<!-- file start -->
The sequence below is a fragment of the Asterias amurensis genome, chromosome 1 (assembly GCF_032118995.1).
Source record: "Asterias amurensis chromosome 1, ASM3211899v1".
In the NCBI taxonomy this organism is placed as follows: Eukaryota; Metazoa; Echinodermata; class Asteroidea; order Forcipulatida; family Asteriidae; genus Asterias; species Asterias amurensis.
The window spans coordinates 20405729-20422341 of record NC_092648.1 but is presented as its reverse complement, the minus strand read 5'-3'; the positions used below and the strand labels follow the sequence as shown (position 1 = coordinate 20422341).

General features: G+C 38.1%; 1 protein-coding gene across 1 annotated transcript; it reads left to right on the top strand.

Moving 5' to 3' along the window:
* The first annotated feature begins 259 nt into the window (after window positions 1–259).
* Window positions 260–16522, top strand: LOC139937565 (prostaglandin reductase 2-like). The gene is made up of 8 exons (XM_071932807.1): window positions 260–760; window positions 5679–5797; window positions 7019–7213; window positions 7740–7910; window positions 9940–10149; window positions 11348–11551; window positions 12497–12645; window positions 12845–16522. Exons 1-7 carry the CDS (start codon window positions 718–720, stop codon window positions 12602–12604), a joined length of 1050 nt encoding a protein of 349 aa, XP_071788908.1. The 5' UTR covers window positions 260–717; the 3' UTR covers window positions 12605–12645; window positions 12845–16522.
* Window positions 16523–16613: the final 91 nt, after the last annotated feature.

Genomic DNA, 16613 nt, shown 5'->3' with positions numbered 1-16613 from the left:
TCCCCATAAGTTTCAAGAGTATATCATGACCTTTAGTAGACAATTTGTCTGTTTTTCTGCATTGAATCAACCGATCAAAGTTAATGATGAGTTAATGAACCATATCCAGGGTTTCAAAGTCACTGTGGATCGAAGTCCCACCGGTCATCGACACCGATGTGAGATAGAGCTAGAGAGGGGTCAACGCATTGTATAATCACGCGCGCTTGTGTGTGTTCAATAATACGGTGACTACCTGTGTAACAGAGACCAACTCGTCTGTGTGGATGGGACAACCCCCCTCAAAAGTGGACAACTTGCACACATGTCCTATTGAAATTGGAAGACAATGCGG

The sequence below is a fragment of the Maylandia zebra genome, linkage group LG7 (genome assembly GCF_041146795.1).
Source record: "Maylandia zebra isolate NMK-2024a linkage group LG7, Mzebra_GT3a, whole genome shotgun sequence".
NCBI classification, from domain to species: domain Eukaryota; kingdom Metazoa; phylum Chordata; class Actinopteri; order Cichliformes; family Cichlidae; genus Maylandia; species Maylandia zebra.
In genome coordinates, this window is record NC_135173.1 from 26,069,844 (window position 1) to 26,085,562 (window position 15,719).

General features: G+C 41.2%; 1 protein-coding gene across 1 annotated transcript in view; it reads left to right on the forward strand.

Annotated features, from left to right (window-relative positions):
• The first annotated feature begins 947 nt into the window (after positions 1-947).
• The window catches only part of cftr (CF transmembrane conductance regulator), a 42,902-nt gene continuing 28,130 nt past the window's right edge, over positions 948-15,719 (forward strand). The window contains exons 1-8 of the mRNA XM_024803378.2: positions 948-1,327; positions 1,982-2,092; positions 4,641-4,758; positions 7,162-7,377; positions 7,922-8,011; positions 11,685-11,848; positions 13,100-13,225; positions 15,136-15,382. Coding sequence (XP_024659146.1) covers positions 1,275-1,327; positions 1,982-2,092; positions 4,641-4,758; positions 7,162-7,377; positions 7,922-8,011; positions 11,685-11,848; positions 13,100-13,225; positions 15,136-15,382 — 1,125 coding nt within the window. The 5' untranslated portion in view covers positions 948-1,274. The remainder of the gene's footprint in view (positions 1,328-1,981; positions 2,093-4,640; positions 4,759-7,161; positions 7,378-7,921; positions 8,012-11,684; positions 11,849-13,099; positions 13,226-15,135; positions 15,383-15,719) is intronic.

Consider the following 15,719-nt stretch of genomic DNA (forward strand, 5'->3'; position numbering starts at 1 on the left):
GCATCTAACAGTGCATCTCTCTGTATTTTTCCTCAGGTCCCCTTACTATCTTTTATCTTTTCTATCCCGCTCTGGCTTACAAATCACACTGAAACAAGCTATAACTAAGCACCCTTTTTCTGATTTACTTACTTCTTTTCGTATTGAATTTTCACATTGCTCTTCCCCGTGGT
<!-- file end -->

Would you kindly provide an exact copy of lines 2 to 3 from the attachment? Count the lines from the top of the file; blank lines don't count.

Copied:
Source record: "Asterias amurensis chromosome 1, ASM3211899v1".
In the NCBI taxonomy this organism is placed as follows: Eukaryota; Metazoa; Echinodermata; class Asteroidea; order Forcipulatida; family Asteriidae; genus Asterias; species Asterias amurensis.